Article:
Mario Sughi, was born in Cesena in 1961. His father was the artist Alberto Sughi and it was in his studio under his guidance that Mario started painting and drawing. Towards the end of the seventies in Rome he published his first cartoons and illustrations for Il Male and Zut, two popular satirical magazines of the time. In 1986 he graduated from La Sapienza Univesity with a degree in Art and History. Three years later he moved to Dublin where in 1995 he completed a PhD in Medieval History at Trinity College. In 1996 in Queen’s University, Belfast he prepared for the Irish Manuscripts Commission an edition of a Latin medieval text.
On his return to Dublin he went back to his original occupation, working as an illustrator for a commercial company of archaeolgists. It was during this time that he started to use digital techniques for his drawing. In 2007 he turned to producing his own art and illustration on a full-time basis.
In that year he had his first group exhibition in Dublin at the Loft Gallery in Lombard Street, followed by his first solo exhibitions, at the Green Room, in Manchester in 2010, and then at the Exchange Gallery in Temple Bar and The Complex Studios in Smithfield Square, in Dublin in 2011.
His reputation has grown quickly and his work now features in both public and private collections, including the Municipal Gallery of Waterford, the Contemporary Art Museum of Cassino (CAMUSAC), and the Absolute Art Collection. In 2011 he showed at the Italian Cultural Institute of Dublin as part of the 54th Venice Biennale. His works have been presented in solo exhibitions in different venues in Waterford (2012), Rome (2012), Vicenza (2013), Mannheim (2014 & 2015), Aberdeen (2016) and Turin (2016).
His work has also been installed at Dublin Airport (2011), NHOW Hotel (Milan 2013), Grosby Park (Dublin 2015), and Raheny Public Library (Dublin 2016), and presented in the last sixt Annual Exhibitions at the RHA in Dublin.
In 2017, his work can be seen till 26th of August at Luan Gallery in Athlone.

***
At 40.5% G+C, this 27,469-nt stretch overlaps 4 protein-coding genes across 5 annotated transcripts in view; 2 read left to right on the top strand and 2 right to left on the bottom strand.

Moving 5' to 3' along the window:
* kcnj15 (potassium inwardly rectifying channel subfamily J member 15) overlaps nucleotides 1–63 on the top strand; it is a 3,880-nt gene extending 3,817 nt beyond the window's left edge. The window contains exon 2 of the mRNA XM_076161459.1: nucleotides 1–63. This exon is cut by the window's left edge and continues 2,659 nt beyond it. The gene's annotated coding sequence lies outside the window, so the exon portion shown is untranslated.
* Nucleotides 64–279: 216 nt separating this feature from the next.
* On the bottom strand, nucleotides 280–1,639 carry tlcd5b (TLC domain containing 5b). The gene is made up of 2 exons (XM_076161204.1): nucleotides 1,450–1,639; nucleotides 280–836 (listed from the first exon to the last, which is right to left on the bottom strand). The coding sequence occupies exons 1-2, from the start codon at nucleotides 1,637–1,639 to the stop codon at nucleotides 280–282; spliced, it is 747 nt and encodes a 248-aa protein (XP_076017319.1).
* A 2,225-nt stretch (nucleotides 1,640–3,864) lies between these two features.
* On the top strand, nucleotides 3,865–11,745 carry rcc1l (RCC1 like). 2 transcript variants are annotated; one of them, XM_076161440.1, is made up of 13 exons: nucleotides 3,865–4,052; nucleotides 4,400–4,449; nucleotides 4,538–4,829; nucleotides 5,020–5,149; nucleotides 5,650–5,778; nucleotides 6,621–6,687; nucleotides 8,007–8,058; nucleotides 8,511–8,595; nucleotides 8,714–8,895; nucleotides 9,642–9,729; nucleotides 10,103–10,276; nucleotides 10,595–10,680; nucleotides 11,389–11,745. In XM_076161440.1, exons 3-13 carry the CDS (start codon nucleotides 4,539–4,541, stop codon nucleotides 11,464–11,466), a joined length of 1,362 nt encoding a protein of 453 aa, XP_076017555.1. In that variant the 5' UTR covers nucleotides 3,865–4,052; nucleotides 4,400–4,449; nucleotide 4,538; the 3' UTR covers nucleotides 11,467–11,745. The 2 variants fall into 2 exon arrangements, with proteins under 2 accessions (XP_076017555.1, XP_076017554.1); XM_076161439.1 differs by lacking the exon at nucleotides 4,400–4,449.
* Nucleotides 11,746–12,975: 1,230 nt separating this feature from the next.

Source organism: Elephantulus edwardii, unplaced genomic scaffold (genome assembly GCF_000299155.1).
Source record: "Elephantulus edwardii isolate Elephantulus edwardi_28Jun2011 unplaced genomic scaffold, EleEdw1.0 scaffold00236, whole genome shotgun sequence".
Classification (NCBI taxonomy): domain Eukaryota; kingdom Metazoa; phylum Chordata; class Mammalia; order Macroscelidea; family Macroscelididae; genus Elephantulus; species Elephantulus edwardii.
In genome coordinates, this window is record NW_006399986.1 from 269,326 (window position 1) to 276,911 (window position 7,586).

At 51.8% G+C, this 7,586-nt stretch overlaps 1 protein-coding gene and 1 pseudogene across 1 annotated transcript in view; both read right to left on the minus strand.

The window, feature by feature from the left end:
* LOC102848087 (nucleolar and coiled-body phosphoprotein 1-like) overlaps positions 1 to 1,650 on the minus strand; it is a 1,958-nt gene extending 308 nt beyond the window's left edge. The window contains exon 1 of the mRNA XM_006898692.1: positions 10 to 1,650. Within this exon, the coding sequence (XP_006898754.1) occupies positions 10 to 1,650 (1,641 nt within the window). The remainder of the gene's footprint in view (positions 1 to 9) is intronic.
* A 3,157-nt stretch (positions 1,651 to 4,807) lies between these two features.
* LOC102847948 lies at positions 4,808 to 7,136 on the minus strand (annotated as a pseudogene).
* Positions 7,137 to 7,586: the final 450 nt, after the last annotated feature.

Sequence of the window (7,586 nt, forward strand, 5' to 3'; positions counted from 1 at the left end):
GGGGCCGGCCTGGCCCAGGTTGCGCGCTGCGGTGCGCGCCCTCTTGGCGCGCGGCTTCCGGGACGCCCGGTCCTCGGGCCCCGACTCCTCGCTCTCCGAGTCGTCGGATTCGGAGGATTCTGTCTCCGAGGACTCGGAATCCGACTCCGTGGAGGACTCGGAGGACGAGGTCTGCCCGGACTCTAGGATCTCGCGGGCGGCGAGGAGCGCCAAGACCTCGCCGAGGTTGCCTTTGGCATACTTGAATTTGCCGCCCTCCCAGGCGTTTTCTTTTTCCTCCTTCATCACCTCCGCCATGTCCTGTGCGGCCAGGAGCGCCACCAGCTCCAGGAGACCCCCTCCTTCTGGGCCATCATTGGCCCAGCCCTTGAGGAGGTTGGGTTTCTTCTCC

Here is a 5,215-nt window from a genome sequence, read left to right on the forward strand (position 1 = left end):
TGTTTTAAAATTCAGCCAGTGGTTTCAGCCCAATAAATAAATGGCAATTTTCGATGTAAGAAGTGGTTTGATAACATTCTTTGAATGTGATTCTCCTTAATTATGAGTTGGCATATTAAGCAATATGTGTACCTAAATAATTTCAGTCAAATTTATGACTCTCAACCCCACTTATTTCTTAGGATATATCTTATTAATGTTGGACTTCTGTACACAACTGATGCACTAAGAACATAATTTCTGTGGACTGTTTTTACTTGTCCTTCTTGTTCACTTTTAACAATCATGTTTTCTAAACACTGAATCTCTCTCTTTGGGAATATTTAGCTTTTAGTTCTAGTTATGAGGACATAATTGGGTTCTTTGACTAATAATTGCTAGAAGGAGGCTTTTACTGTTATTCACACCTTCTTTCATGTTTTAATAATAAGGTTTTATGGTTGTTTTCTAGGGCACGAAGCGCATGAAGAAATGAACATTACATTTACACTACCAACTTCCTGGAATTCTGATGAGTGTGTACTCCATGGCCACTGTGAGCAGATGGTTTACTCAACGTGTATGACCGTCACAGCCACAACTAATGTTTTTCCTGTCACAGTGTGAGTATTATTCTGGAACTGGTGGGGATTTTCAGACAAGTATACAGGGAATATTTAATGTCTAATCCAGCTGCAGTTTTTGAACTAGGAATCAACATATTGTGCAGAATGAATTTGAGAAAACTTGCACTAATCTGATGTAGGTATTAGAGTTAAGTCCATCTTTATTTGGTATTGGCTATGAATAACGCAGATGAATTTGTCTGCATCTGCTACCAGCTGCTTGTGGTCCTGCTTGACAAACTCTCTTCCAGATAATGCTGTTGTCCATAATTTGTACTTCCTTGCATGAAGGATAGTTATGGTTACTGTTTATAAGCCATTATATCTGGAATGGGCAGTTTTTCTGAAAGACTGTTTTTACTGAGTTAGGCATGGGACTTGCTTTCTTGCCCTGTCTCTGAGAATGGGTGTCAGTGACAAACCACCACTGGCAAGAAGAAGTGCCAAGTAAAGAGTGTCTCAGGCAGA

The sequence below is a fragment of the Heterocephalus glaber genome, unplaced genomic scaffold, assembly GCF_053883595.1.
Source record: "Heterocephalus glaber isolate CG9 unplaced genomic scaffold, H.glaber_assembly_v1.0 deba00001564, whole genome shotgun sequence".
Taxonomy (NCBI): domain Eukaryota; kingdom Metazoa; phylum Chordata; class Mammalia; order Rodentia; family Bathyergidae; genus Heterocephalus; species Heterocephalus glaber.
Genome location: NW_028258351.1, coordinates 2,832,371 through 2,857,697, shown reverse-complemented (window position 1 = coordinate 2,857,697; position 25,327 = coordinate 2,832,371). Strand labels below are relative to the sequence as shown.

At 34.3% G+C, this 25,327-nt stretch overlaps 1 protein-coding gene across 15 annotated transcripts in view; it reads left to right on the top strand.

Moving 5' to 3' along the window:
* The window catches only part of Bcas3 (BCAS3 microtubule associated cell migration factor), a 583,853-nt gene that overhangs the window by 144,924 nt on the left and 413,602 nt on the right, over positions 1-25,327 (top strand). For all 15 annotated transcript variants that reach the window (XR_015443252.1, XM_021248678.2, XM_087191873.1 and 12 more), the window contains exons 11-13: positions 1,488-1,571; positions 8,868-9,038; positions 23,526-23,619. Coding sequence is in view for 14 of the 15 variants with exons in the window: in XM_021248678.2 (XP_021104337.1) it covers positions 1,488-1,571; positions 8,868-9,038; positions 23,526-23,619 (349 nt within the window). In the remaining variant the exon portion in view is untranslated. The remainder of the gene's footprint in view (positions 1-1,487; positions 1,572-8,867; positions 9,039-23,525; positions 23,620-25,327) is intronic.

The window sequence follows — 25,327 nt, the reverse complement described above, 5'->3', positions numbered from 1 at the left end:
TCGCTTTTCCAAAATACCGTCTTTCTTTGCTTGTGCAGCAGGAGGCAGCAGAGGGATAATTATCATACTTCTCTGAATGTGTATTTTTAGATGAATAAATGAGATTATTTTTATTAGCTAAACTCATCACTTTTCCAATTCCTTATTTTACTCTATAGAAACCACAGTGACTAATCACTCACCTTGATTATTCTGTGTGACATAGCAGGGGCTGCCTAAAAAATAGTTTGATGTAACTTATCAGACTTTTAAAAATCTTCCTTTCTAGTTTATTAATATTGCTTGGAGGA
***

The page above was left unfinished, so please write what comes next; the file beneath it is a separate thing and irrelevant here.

“It’s like when you sit in a coffee shop and enjoy looking at the people passing by. Some of the people capture your attention. You follow them with your eyes and you reinvent their stories. And yet the only thing you know about those people and their lives is their image standing in front of you. And that is what you try to do when then you draw and paint: you try to capture and reproduce those interesting images. Nothing more nothing less, because the image seems already to have everything you need within it.
I don’t know what I am doing in terms of meaning when I work. It’s not that interesting to me. My interest is in colour, form, composition and light. If you create a nice image, that image will probably contain something interesting. And something meaningful as well. But that will emerge only later, when the work is finished and you look at it on the wall.
In retrospective, when I look at my recent works, I think that the images I have created, at times modern (new), colourful and beautiful, at times a bit aggressive, depict a world that looks a lot like our contemporary society where the figures who take the scene seem to be searching for a moment of rest, separation, reflection. But I don’t think that was my intention when I started, and possibly somebody else looking at the works won’t see this, and will see other things.
Ultimately the work is about the image and the image is made by colours, lights and volumes. It seems to me that new mixed media & digital painting, so naturally adapted to working with primary colours, large backgrounds and flat surfaces, allows for the creation of very elegant images with a great sense of depth. At least, this is my expectation and vision.”
You can contact Mario HERE